Max Bowie: Location, Location, Diversification—Which Is More Important in 2015?

Max Bowie, editor, Inside Market Data

As we enter a new year, it’s clear that today’s market data industry isn’t the same as it was 25 years ago, or even a dozen years ago when I started writing about it. One of the key differences is the pace of modern markets, shifting to low-latency trading strategies where location—i.e. proximity of trading servers to an exchange or trading venue—becomes as important as the trading strategy itself. Another is the attrition and consolidation that has taken place since, reducing once-titans to mere business lines within larger organizations. And yet another is how the remaining players have diversified to take advantage of new revenue streams, and in some cases, to survive.

Over the same period, exchanges have moved from relying on vendors to providing data directly to clients, and are constantly building added-value datasets and analytics, now placing more emphasis on ways of increasing market data revenues as a means of diversifying their revenues in the face of lower volatility and trading volumes, which are driving them to seek out new sources of income to make up for lower revenues elsewhere, according to a report released late last year by Burton-Taylor International Consulting and Porter Walford Consulting.

For example, around the same time, Deutsche Börse unveiled a new options liquidity indicator for its Eurex derivatives exchange, while Austria’s Wiener Börse struck a deal to license and distribute market data from Croatia’s Zagreb Stock Exchange—another step in Wiener Börse’s diversification strategy of becoming a hub for market data from Central and Eastern European markets.

Being a hub for lesser-known data is also a strategy adopted by financial search engine Quandl, which has amassed 10 million time-series economic and financial datasets since launching in 2013, and is now adding premium, fee-liable content, with recent additions including Zacks Investment Research, Orats, and start-up fundamental data provider Sharadar.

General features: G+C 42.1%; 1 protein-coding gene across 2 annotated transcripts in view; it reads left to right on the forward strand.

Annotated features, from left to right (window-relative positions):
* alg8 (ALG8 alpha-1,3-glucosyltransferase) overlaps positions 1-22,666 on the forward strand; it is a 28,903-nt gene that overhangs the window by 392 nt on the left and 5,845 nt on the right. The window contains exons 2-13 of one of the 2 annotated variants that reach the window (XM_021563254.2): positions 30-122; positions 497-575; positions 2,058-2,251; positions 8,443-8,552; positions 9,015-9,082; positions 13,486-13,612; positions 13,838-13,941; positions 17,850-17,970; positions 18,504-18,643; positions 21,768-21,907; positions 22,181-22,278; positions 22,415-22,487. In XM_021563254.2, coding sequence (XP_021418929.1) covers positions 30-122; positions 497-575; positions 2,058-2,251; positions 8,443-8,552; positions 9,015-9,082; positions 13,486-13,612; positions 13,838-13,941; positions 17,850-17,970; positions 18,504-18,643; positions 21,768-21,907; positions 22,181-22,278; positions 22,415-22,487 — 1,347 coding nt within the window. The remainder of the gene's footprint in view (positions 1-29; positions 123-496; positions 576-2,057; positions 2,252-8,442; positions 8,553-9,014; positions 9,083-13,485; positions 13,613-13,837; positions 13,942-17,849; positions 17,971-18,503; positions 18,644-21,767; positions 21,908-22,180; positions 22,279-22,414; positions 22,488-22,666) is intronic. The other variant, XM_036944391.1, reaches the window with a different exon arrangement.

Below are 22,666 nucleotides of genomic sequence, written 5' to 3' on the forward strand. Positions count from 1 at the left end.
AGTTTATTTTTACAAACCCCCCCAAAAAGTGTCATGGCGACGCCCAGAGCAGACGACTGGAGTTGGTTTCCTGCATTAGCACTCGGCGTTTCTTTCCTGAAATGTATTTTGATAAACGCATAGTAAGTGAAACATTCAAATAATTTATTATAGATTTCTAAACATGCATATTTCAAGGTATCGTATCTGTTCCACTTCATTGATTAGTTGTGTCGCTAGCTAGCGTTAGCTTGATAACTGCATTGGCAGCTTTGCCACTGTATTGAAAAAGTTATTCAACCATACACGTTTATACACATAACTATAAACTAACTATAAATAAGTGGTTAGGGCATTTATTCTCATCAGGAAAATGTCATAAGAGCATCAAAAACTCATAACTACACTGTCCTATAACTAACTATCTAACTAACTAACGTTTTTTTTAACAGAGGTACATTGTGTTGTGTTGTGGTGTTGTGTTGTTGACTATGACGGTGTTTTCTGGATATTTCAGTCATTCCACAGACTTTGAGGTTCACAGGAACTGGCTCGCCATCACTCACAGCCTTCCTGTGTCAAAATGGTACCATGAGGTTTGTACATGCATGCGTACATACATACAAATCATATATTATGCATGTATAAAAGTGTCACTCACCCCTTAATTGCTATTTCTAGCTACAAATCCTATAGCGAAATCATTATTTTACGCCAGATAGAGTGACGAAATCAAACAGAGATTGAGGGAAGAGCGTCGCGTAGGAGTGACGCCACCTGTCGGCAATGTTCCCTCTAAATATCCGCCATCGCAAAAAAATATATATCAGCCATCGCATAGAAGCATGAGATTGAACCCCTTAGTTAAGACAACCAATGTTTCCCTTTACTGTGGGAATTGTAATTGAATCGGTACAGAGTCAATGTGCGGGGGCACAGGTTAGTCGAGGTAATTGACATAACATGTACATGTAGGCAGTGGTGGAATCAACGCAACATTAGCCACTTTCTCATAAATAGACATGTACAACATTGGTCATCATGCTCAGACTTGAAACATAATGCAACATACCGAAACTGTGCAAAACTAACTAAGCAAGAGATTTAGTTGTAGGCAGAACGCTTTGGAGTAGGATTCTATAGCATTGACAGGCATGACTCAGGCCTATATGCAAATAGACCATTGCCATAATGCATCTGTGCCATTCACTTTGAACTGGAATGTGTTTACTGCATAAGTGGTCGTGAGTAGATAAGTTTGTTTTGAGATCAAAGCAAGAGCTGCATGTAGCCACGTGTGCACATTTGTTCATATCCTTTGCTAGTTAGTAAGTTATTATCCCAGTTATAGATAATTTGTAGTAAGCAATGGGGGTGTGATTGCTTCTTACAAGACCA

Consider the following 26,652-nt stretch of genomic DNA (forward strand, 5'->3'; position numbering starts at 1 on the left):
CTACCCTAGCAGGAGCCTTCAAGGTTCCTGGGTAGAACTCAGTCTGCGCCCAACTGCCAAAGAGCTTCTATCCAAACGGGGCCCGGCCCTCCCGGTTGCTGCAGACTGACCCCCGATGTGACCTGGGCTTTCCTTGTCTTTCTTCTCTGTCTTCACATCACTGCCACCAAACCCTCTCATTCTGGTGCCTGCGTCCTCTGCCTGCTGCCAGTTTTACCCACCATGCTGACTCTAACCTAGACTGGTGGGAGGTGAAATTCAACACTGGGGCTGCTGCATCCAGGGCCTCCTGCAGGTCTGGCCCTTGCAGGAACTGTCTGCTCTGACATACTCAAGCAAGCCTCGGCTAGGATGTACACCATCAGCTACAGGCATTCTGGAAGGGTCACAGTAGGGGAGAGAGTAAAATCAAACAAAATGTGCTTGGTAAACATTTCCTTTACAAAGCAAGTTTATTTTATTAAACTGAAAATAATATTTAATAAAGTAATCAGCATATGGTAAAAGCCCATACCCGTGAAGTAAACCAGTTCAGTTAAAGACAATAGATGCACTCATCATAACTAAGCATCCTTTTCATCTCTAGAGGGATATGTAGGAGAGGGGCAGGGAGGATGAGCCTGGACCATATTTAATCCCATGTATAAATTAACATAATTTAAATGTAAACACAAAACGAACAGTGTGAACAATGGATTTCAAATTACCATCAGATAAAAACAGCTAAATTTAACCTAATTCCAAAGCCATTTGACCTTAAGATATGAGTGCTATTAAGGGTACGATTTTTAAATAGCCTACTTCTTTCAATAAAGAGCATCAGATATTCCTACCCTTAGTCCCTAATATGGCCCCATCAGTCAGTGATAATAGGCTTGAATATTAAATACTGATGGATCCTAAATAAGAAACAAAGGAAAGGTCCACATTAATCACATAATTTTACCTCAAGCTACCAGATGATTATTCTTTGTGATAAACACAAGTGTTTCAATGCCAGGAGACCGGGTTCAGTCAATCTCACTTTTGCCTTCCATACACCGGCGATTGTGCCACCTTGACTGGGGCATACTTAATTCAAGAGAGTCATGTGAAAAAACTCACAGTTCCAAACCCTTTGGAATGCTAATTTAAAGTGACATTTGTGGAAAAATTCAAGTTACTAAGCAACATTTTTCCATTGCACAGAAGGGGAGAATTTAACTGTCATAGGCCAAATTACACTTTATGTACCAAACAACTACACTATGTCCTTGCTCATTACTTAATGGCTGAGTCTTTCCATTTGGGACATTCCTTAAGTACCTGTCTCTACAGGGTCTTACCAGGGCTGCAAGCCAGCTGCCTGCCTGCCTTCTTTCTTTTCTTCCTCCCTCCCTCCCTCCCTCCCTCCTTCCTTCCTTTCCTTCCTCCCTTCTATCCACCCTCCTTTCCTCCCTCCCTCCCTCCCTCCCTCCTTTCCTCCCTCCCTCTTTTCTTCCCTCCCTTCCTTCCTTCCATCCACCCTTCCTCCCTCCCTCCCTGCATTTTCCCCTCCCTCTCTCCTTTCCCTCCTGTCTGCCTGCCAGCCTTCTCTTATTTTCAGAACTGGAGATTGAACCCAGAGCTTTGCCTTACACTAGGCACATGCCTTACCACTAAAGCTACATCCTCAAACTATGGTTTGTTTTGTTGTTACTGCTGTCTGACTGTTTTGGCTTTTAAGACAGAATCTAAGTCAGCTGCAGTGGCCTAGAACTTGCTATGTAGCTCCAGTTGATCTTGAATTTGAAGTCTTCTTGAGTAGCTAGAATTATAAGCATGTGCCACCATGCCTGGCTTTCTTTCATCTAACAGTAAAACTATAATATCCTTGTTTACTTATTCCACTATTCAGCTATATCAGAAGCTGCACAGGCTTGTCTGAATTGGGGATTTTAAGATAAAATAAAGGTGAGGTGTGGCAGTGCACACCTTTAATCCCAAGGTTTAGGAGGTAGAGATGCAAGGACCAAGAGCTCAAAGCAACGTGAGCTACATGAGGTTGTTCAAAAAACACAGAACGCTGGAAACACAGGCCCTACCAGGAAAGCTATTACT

To cite a few other recent examples of diversification in action from the pages of Inside Market Data, BT is diversifying the use of its trader turrets to provide greater levels of data integration, rather than just being a telephone for traders, while Perseus Telecom is diversifying its High Precision Time clock synchronization service to provide a lower tier of service that can be used by a broader base of clients within and outside financial services.

Just as companies now use elastic cloud resources to perform on-demand intensive data calculation tasks, they can also engage flexible staffing resources to help diversify their sales activities into new business areas.

While still targeting bulge-bracket firms with its main service, the vendor is aiming the new offering at small to medium-sized broker-dealers that are less latency-sensitive than top-tier banks and proprietary trading firms—as well as at developers in other industries—to support minimal (but not nanosecond-level) clock drift and ensure compliance with new time synchronization regulations that mandate an accurate time source across all trade messages for trade reporting and audit trail initiatives.

Flexible Resources
Of course, diversifying a business is a big step that requires new resources, planning and people—usually ahead of any cash injection from the revenue streams that diversification is expected to generate. So how does a company pursue that strategy without over-burdening itself with people and infrastructure costs? Just as companies now use elastic cloud computing resources to perform on-demand processing and intensive data calculation tasks, they can also engage flexible staffing resources to help diversify their sales activities into new business areas. For example, microwave-based low-latency datafeed provider Quincy Data engaged USAM Group—the outsourced sales agency set up by former NYSE Technologies exec Feargal O’Sullivan aimed at start-up data and financial technology vendors—to expand its sales function to respond to new business opportunities using experienced industry professionals without having to recruit the right people in-house.

For sure, diversification isn’t without challenges, and isn’t an end unto itself. Diversifying a business is only half the battle. In fact, at that point, you’ve really only diversified your costs: The other half is capitalizing on that greater breadth to truly diversify revenues.

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